The Guelph-Wellington Food Round Table’s focus is on individuals experiencing food insecurity, food producers, and youth. It was established in April 2009 partly in response to pressures and issues facing the Guelph Food Bank and area food pantries as the most recent recession resulted in a large and growing population of low-income people who faced barriers to accessing healthy food in Guelph and Wellington County. The round table has six strategic directions and supports the development of a thriving food system through advocacy, action, planning, education, networking and coordination.

Food Policy

The food policy working group formed in October 2009 and its main achievement to date is the creation of the Guelph-Wellington Food Charter. The Charter is premised on six fundamental principles, or pillars – health, education, sustainable economic development, environment, culture, and social justice. The Charter was unveiled in June 2010 and introduced to the public in October at Food on the Table, a facilitated dialogue attended by approximately 20 electoral candidates and 75 community members.

Community Gardens

The community gardens working group formed in April 2009. It prepared and submitted a proposal and, as a result, four sites were approved for a two-year pilot project. Fundraising efforts covered the purchase of things such as fencing, tools, sheds, some seeds/plants, and straw. Straw and green manure were purchased via a buying group type of purchase.  Technology was also a factor and the community garden’s group list-serve was a resource for plant and seed sharing; it also played a role in education, problem-solving, meeting reminders, minutes, etc.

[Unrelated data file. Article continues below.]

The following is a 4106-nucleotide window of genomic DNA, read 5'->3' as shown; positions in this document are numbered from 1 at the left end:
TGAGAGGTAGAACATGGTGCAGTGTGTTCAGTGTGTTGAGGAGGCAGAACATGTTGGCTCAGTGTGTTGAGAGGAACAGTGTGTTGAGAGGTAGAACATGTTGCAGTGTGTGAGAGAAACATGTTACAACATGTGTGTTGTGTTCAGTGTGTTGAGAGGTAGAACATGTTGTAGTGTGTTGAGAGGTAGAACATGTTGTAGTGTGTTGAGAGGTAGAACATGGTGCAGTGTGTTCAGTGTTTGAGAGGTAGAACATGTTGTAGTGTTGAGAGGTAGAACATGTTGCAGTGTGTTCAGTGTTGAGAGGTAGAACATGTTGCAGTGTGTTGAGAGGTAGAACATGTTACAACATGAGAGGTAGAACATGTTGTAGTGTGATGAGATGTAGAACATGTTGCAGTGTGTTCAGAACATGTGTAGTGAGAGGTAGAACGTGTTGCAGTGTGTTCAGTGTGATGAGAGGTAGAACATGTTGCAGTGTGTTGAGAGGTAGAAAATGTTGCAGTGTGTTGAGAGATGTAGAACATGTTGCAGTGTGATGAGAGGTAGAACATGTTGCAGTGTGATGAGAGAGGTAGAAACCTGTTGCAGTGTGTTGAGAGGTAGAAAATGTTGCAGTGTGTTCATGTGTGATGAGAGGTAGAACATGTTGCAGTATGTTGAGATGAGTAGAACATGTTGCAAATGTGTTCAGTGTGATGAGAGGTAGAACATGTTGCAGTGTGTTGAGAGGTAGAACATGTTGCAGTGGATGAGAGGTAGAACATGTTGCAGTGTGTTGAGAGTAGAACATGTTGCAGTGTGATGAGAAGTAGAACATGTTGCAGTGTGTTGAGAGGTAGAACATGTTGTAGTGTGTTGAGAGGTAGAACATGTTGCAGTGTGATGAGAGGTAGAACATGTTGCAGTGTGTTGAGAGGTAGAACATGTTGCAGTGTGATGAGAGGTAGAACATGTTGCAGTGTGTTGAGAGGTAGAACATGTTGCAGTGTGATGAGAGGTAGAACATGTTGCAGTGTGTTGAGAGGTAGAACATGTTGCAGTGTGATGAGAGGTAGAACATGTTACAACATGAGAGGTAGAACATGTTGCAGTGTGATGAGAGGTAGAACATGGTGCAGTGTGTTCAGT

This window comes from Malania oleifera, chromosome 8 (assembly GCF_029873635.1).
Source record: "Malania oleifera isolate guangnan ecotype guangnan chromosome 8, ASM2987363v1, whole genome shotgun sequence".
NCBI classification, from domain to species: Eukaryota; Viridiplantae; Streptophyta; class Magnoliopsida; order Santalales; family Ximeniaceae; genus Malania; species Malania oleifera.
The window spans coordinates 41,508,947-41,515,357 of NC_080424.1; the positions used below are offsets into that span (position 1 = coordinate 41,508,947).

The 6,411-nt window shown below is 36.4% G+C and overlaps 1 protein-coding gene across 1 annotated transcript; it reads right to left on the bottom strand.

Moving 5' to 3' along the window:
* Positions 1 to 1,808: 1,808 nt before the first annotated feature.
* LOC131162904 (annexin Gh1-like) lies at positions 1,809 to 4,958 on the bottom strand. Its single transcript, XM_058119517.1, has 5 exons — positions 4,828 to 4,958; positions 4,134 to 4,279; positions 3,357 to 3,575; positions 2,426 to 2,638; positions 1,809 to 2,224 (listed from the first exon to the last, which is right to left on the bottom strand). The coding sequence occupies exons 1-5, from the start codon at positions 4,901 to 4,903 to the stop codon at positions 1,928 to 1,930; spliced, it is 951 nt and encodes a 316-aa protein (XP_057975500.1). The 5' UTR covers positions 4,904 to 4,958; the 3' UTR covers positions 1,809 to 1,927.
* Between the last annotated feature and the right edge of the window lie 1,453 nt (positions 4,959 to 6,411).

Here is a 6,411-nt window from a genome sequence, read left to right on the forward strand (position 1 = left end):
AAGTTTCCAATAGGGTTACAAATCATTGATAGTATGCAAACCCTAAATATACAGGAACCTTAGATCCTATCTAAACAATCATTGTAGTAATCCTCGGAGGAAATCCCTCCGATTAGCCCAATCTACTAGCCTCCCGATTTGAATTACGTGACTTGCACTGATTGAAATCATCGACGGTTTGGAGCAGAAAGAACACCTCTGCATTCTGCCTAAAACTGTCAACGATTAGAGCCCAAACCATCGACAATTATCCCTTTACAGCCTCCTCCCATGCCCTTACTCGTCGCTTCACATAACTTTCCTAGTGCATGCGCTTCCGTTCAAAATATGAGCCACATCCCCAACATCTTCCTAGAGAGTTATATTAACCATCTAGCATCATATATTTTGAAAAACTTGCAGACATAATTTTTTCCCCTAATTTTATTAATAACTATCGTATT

The gardens were used by adults, children and youth and enhanced participants food and nutrition knowledge and skill, as well as community cohesion. There were no more than 15 plots at any site and, not surprisingly, demand outstripped supply.

Food Accessibility

The food accessibility working group formed in October 2009 and its purpose is to increase food security for people of low income in Guelph and Wellington. The group recently developed a food access guide/directory, which it also hopes to publish online.

Another project  in the works is a collective kitchens manual. Collective kitchens are a way to address local food needs and provide access to nutritious and healthy food. Generally, people come together once or twice a month to prepare food in bulk. They are a way to reduce costs, learn cooking and nutrition skills and socialize.


The distribution group was formed in October 2009 to increase the availability and accessibility of local food and strengthen the connections within the local food system. It setup two neighbourhood markets in the summer of 2010.


Ultimately, both urban and rural interests need to be involved in a collaboration to build a sustainable food secure community and region where everyone has access to healthy nutritious food. The Guelph-Wellington Food Round Table network has close to 50 stakeholders. It’s early in the process; however, within the working groups, the overall round table, and the coordinating committee the five food security analysis factors outlined in Ryerson University’s introductory food security course – availability, accessibility, acceptability, appropriateness and agency – are being addressed.